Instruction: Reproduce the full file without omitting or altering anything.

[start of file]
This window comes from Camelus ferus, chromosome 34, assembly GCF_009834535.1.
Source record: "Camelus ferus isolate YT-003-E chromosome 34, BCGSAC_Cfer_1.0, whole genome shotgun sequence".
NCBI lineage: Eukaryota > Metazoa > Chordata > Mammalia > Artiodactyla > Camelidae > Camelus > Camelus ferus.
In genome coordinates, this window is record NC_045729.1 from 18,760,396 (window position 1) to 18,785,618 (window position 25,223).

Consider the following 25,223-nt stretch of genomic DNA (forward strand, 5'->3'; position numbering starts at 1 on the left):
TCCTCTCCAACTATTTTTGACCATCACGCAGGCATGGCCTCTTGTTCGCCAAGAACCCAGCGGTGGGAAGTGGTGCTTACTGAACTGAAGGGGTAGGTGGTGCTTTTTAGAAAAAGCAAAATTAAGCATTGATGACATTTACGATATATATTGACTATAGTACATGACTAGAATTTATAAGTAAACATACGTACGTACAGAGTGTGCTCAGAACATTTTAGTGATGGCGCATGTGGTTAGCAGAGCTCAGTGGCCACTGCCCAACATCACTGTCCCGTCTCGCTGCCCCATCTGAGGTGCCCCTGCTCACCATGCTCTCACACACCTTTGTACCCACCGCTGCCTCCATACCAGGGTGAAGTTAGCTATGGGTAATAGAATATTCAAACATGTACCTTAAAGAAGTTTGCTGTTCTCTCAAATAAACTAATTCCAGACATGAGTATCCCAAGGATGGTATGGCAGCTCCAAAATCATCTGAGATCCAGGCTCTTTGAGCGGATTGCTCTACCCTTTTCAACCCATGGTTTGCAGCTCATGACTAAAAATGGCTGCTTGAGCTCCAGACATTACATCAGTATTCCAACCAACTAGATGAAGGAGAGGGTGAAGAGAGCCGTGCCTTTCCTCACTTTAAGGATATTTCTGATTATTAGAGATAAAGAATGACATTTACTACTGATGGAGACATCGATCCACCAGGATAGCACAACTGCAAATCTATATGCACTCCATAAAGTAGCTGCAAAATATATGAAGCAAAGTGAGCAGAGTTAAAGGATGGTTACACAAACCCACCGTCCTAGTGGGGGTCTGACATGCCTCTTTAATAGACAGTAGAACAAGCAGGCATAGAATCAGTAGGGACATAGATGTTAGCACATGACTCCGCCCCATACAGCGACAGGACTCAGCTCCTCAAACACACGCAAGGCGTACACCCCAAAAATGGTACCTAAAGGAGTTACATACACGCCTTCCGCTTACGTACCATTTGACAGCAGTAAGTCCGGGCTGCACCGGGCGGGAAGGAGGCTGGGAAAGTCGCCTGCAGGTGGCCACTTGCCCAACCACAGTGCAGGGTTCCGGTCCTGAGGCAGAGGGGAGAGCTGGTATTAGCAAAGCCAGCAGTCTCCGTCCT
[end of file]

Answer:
This window comes from Camelus ferus, chromosome 34, assembly GCF_009834535.1.
Source record: "Camelus ferus isolate YT-003-E chromosome 34, BCGSAC_Cfer_1.0, whole genome shotgun sequence".
NCBI lineage: Eukaryota > Metazoa > Chordata > Mammalia > Artiodactyla > Camelidae > Camelus > Camelus ferus.
In genome coordinates, this window is record NC_045729.1 from 18,760,396 (window position 1) to 18,785,618 (window position 25,223).

Consider the following 25,223-nt stretch of genomic DNA (forward strand, 5'->3'; position numbering starts at 1 on the left):
TCCTCTCCAACTATTTTTGACCATCACGCAGGCATGGCCTCTTGTTCGCCAAGAACCCAGCGGTGGGAAGTGGTGCTTACTGAACTGAAGGGGTAGGTGGTGCTTTTTAGAAAAAGCAAAATTAAGCATTGATGACATTTACGATATATATTGACTATAGTACATGACTAGAATTTATAAGTAAACATACGTACGTACAGAGTGTGCTCAGAACATTTTAGTGATGGCGCATGTGGTTAGCAGAGCTCAGTGGCCACTGCCCAACATCACTGTCCCGTCTCGCTGCCCCATCTGAGGTGCCCCTGCTCACCATGCTCTCACACACCTTTGTACCCACCGCTGCCTCCATACCAGGGTGAAGTTAGCTATGGGTAATAGAATATTCAAACATGTACCTTAAAGAAGTTTGCTGTTCTCTCAAATAAACTAATTCCAGACATGAGTATCCCAAGGATGGTATGGCAGCTCCAAAATCATCTGAGATCCAGGCTCTTTGAGCGGATTGCTCTACCCTTTTCAACCCATGGTTTGCAGCTCATGACTAAAAATGGCTGCTTGAGCTCCAGACATTACATCAGTATTCCAACCAACTAGATGAAGGAGAGGGTGAAGAGAGCCGTGCCTTTCCTCACTTTAAGGATATTTCTGATTATTAGAGATAAAGAATGACATTTACTACTGATGGAGACATCGATCCACCAGGATAGCACAACTGCAAATCTATATGCACTCCATAAAGTAGCTGCAAAATATATGAAGCAAAGTGAGCAGAGTTAAAGGATGGTTACACAAACCCACCGTCCTAGTGGGGGTCTGACATGCCTCTTTAATAGACAGTAGAACAAGCAGGCATAGAATCAGTAGGGACATAGATGTTAGCACATGACTCCGCCCCATACAGCGACAGGACTCAGCTCCTCAAACACACGCAAGGCGTACACCCCAAAAATGGTACCTAAAGGAGTTACATACACGCCTTCCGCTTACGTACCATTTGACAGCAGTAAGTCCGGGCTGCACCGGGCGGGAAGGAGGCTGGGAAAGTCGCCTGCAGGTGGCCACTTGCCCAACCACAGTGCAGGGTTCCGGTCCTGAGGCAGAGGGGAGAGCTGGTATTAGCAAAGCCAGCAGTCTCCGTCCT